THE WINNER: OWN

 Luxury, Class A product is dominating apartment design conversations, as developers try to lure in the elusive, large Gen Y demographic. The problem: These kids can’t really afford the urban core product that so greatly appeals to them. And as those rental prices continue to rise compared with the current aff ordability of homeownership, expect to see more people consider buying a home, especially if the lending environment loosens up.
THE WINNER: OWN Luxury, Class A product is dominating apartment design conversations, as developers try to lure in the elusive, large Gen Y demographic. The problem: These kids can’t really afford the urban core product that so greatly appeals to them. And as those rental prices continue to rise compared with the current aff ordability of homeownership, expect to see more people consider buying a home, especially if the lending environment loosens up.

By the time you read this, the likelihood that San Antonio–based Lynd Co. will have completed the disposition of EnV, its $73 million, 29-story, 239-unit downtown Chicago apartment tower, will be 99 percent certain. “We’re under contract and think the deal will be completed by the end of the year,” Lynd president and COO A. David Lynd told Multifamily Executive in December 2011. That market pundits expect EnV to sell for around $125 million and net the firm a sizable return is beside the point. According to Lynd, the question of whether renters over the next decade would support the Class A, urban, luxury core product was the more pressing issue.

It’s an irony that’s not lost on Lynd and other dealmakers and designers in the multifamily asset development space: Even as waves of investors continue to show a preference for core assets tailoring to young urban professionals, market watchers are beginning to question the ongoing ability of consumers to afford the top-tier rents those assets command. According to Axiometrics, approximately 54 percent of Gen Yers are currently living in the suburbs, with only 32 percent electing to live in city metros, and another 14 percent living in rural areas. “That challenges this idea that we should just build Class A, urban-style apartment properties that will appeal to the Echo Boomers,” says Axiometrics president Ron Johnsey. “The problem is further compounded by the fact that the median portion of the Gen Y demographic earns about $26,000 a year in income.”

The result is a changing delta in achievable rents and corresponding development costs. As an example, Johnsey points to the Washington, D.C., metro, where development costs average approximately $220,000 per door in inner-ring suburbs such as Tysons Corner, Va., but balloon to more than $300,000 per door in downtown D.C. “The cost difference and corresponding rent levels needed to achieve ROI are almost 45 percent more expensive,” Johnsey says. “So the idea that this urban lifestyle is going to take over, I just don’t think it is going to happen.”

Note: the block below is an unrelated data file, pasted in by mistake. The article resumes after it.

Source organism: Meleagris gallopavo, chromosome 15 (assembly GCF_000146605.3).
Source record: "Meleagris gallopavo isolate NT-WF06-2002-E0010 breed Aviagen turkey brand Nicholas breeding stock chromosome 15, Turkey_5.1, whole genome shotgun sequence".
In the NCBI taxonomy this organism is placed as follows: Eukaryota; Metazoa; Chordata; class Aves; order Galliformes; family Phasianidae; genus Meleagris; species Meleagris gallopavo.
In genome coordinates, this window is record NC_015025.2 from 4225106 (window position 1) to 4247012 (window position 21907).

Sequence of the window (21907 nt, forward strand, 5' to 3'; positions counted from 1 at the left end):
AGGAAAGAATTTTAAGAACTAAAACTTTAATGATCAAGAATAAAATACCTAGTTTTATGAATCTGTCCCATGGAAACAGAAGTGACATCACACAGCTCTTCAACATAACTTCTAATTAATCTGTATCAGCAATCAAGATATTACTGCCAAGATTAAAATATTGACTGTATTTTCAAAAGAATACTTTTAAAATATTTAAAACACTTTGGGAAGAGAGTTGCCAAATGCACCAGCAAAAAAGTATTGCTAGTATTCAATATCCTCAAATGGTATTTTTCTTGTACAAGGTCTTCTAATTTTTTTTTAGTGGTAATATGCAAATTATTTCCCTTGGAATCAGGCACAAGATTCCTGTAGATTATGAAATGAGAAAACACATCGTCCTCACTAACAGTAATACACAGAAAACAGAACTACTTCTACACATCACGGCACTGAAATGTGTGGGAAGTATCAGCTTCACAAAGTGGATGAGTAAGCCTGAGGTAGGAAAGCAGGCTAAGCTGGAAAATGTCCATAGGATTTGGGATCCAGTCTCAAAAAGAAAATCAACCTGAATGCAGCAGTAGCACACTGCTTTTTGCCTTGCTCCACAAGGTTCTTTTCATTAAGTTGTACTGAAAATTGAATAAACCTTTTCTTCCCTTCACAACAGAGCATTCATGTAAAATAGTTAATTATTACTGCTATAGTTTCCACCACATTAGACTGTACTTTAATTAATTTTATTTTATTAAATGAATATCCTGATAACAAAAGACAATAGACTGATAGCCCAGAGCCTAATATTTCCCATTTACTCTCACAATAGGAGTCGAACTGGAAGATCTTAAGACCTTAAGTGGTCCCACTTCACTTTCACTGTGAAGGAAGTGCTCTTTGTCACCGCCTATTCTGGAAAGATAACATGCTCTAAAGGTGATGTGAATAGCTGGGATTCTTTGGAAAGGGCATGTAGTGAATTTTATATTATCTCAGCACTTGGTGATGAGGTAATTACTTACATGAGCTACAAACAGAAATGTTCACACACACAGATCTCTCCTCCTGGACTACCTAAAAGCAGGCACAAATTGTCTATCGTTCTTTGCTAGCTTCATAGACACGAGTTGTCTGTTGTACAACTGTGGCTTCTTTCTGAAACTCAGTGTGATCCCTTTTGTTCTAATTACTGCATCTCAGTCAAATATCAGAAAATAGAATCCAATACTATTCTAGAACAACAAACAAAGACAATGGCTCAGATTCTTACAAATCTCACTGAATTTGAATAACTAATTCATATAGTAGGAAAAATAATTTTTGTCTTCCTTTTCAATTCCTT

Considering that the average urban, city center rents in the top markets have risen 4.65 percent since September 2010 (with rent growths more than 10 percent in trendy young markets like Seattle and San Jose, Calif.), rental growth trajectory seems to indicate that the industry may eventually price itself out of its target resident’s reach. In which case, with homeownership reaching historic affordability levels, industry observers suspect that a migration to home, or even condo, buying may come sooner than we think.

Smart developers, and buyers, are thus turning to secondary markets and more adaptable product types as they seek to appeal to post-recession households. In Philadelphia, boutique apartment rehab and development firm Post Brothers is building a business by catering to a broader range of renters who are content to live on the city fringe at suburban prices.

“We’re not people’s first apartments out of college,” says Post’s Pestronk. “We’re really focused on 25- to 35-year-olds who are renters by choice. We’re not focused on Echo Boomers; we are focused on current supply and demand and the market as it stands today: Where are the rents, and what is the product?”

Lynd couldn’t agree more. “That’s the question we were facing with EnV,” he says, noting that while rental market fundamentals look bullish over the next six to seven years, those fundamentals, including the propensity of consumers to buy versus rent, are in a market-to-market condition of flux. “They’re already building condos again in Florida, and when you think about that, it is pretty amazing considering the oversupply that existed there just a few years ago. EnV was one of the successful high-rises to come out of the recession, and I think it will go great as a rental, but if I am building any kind of high-rise now, I’m building it to condo specs with the expectation of a conversion exit somewhere down the line.”

That secret is probably already out among single-family home builders. In December, luxury home builder Horsham, Pa.–based Toll Brothers announced that it had teamed up with New York City–based apartment REIT Equity Residential to build a $134 million, 40-story tower in Manhattan with a yet-to-be-determined mix of apartments and condos.

Sounds like a litmus test of sorts to us.